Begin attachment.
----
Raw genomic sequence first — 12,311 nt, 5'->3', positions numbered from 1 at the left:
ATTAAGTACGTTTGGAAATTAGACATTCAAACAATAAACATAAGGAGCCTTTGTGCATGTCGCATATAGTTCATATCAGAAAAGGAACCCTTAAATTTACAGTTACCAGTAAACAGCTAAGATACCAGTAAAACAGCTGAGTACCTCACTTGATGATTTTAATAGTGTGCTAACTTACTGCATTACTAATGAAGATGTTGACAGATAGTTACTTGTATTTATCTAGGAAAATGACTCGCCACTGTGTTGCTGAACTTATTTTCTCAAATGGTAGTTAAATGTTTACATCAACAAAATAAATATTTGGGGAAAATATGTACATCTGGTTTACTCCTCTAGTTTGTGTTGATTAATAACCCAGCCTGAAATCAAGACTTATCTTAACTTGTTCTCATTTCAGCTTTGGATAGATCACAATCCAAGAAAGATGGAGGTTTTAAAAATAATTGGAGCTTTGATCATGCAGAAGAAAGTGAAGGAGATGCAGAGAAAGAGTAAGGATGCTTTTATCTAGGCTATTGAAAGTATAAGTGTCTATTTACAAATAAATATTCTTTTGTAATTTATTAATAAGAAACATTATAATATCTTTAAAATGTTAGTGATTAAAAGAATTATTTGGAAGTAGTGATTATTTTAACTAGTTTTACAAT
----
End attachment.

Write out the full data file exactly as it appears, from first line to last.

Raw genomic sequence first — 12,311 nt, 5'->3', positions numbered from 1 at the left:
ATTAAGTACGTTTGGAAATTAGACATTCAAACAATAAACATAAGGAGCCTTTGTGCATGTCGCATATAGTTCATATCAGAAAAGGAACCCTTAAATTTACAGTTACCAGTAAACAGCTAAGATACCAGTAAAACAGCTGAGTACCTCACTTGATGATTTTAATAGTGTGCTAACTTACTGCATTACTAATGAAGATGTTGACAGATAGTTACTTGTATTTATCTAGGAAAATGACTCGCCACTGTGTTGCTGAACTTATTTTCTCAAATGGTAGTTAAATGTTTACATCAACAAAATAAATATTTGGGGAAAATATGTACATCTGGTTTACTCCTCTAGTTTGTGTTGATTAATAACCCAGCCTGAAATCAAGACTTATCTTAACTTGTTCTCATTTCAGCTTTGGATAGATCACAATCCAAGAAAGATGGAGGTTTTAAAAATAATTGGAGCTTTGATCATGCAGAAGAAAGTGAAGGAGATGCAGAGAAAGAGTAAGGATGCTTTTATCTAGGCTATTGAAAGTATAAGTGTCTATTTACAAATAAATATTCTTTTGTAATTTATTAATAAGAAACATTATAATATCTTTAAAATGTTAGTGATTAAAAGAATTATTTGGAAGTAGTGATTATTTTAACTAGTTTTACAAT